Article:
Analytics November 20, 2014

Think Like a Retailer

by Barry P Chaiken, MD

It is all about the consumer. With more than 68% of the U.S. economy driven by consumer spending, retailers clearly know how to identify and motivate consumers to take action (YCharts). Techniques and information technology tools utilized by these organizations offer a model for providers to deliver effective population health management.

These approaches include two specific actions: 1) Apply analytics to identify a subset of the population and within it, individuals requiring attention, and 2) Deploy patient engagement activities to continuously influence the behavior of the targeted individuals.

Retailers utilize multiple sources of data to predict buying patterns including electronically recorded lists of items purchased in stores and websites visited during Internet sessions. These tracking tools include Internet browser cookies, which record websites visited and links clicked, and mobile phone location mapping. Cookies allow retailers to offer customized ads while browsing. Location tracking generates customized offers sent through text messages to consumers traveling through a particular retail location. Consumer market research firms know more about the buying patterns of consumers than even the individuals themselves.

The sophistication of data collection and analytics tools for tracking consumer behavior expanded with technological advancement and broader distribution of consumer technology. As more consumer data became available, the ability to influence behavior became more sophisticated and impactful.

Use EMR data

Similarly, the recent availability of actual patient data through the use of electronic medical records (EMR) offers a rich source of data that helps stratify populations into risk categories. Previous efforts to identify patients who would benefit from care interventions relied upon untimely claims data lacking in clinical detail. Prediction models used healthcare services utilization as a surrogate for illness severity and to determine of the need for particular interventions. Although relatively effective at identifying patients already ill and in immediate need of disease interventions, these older models proved less reliable in their ability to identify those most likely to see their illnesses worsen in the near future.

Current predictive analytics draws upon actual patient data and more accurately identifies what interventions would mostly likely impact clinical and financial outcomes in a broad range of patient disease states. Organizations use this information to focus their disease management programs to intervene both with patients already moderately ill and those with a high probability of worsening illness. This enables interventions when the cost is relatively low and potential benefits are significantly high.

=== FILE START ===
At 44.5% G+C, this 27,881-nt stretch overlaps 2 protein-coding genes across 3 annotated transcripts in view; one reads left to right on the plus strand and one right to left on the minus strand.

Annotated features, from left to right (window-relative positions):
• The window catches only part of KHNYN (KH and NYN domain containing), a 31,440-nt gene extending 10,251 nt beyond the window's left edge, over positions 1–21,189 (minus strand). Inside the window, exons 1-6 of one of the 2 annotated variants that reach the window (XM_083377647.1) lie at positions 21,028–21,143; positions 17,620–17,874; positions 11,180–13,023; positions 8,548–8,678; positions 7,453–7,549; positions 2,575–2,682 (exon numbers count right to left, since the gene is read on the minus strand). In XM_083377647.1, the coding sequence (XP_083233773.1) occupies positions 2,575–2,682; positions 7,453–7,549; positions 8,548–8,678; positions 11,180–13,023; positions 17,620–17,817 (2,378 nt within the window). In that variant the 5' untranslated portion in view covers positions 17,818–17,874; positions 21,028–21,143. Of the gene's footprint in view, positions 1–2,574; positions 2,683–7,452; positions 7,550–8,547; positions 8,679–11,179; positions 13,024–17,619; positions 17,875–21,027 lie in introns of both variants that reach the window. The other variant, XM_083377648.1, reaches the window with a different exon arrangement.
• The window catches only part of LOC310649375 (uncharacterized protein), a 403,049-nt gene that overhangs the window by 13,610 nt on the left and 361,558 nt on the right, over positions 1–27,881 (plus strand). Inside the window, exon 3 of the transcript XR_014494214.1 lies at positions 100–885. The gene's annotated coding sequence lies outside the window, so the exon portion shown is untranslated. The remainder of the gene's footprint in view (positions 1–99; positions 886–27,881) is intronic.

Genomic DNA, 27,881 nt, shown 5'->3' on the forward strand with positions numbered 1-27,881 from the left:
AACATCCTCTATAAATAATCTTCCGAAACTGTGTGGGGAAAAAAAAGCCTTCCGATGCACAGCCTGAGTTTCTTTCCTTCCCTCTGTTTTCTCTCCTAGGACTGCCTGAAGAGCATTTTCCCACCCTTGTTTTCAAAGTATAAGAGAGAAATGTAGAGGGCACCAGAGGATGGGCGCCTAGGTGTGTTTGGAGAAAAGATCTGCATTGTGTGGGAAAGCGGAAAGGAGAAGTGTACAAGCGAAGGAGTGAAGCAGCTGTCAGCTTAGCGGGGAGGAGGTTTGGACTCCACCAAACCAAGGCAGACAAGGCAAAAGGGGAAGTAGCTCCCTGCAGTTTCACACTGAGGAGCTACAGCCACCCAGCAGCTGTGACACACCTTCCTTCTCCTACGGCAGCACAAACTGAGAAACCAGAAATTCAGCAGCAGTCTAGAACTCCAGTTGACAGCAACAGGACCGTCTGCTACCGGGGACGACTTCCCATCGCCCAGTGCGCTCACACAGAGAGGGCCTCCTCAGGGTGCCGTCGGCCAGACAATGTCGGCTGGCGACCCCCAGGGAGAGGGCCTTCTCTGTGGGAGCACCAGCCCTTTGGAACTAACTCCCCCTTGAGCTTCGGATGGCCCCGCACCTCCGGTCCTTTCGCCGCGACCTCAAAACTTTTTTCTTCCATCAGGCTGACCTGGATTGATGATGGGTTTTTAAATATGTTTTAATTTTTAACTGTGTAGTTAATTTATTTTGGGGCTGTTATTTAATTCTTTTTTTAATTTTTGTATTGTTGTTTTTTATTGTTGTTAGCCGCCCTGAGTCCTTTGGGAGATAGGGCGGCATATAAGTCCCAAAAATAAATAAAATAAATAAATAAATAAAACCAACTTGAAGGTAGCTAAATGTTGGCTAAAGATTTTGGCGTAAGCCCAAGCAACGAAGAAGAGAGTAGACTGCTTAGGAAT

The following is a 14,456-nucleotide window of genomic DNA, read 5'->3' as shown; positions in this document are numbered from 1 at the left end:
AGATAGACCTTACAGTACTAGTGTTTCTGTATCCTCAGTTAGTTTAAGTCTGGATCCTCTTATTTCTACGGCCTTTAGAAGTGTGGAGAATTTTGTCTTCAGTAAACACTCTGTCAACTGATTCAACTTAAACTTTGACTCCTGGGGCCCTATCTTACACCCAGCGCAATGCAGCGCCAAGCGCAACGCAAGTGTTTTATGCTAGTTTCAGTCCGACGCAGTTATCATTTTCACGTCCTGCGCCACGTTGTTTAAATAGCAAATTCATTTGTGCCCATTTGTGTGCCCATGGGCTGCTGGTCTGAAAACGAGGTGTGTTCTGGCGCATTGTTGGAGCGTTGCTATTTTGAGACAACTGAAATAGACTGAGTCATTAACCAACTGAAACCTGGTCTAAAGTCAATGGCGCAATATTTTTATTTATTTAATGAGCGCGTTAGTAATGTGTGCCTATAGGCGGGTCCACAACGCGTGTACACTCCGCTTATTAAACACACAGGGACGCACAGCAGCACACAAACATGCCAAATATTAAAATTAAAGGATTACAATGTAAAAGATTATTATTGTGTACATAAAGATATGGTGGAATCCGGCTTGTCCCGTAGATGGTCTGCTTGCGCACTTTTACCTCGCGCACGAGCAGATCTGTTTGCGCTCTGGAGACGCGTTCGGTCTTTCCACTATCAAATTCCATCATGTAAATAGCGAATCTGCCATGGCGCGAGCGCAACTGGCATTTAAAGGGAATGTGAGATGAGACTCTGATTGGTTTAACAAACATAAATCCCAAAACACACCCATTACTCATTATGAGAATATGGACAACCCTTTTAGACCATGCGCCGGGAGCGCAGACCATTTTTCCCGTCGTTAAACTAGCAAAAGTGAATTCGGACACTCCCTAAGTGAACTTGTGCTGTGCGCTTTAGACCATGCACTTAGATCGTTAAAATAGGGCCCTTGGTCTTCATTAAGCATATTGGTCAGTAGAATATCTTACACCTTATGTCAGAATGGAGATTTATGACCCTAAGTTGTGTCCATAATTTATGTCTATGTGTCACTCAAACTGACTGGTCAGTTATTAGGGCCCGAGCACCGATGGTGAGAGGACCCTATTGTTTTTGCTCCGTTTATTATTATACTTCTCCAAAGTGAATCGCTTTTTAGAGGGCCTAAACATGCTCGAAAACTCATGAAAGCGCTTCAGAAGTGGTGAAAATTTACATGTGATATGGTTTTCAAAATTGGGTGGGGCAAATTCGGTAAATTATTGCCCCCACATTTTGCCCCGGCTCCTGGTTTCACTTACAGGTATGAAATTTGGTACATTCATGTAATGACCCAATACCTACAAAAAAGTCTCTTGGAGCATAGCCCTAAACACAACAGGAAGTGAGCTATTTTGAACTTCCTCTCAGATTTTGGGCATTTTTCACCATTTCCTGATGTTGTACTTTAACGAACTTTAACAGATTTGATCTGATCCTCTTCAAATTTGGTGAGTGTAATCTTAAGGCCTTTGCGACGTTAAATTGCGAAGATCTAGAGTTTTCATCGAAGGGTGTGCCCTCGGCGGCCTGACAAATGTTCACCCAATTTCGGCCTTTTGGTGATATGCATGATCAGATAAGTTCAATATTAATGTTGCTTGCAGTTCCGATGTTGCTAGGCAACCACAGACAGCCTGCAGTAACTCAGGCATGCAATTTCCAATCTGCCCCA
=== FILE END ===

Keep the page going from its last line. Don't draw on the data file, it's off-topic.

Customized “touch events”

Retailers utilize information technology tools to reach consumers on their desktop and mobile devices, individually customizing “touch events” in an effort to engage individuals in retail transactions. With each passing year, the specificity of the messages increases, and their impact becomes heightened as advertising and promotion become increasingly unique for each consumer.

Healthcare organizations can similarly engage the individual by mimicking these techniques when applying health management strategies. Healthcare “touch events” can include text messaging, automated outbound calling, and gamification (e.g., fitbit) to encourage healthy behaviors. Touch events can reflect the information available in the EMR to personalize the message for the patient.

Unlike patient portals that require individuals to actively access the narrow set of information contained within the portal, “push” technology that actively reaches out to patients on a variety of technology platforms better mimics the successful efforts employed by retailers. In addition, combining data from an EMR with data available from other point-of-care sites allows for the compilation of enough patient data to drive effective, customized care interventions.

Merging patient health with consumer data offers a potentially effective intervention strategy not widely employed by providers. It is interesting to think of how these two data sources might interact and the value they might provide. Clearly Apple, Microsoft, and Samsung see this as a promsing area to pursue.

Famous department store merchant John Wanamaker said, “Half the money I spend on advertising is wasted; the trouble is I don’t know which half.” Fortunately, by utilizing modern predictive analytics and patient engagement techniques, providers of population health do know where to invest their effort to improve the health of the populations they serve.


  1. The Quotations Page. Retrieved November 6, 2014, from
  2. YCharts. US personal consumption expenditures as % of GDP:68.24% of GDP for Sep 2014. Retrieved November 6, 2014, from

Excerpts from “Population Health: Think Like a Retailer” published in Patient Safety and Quality Healthcare

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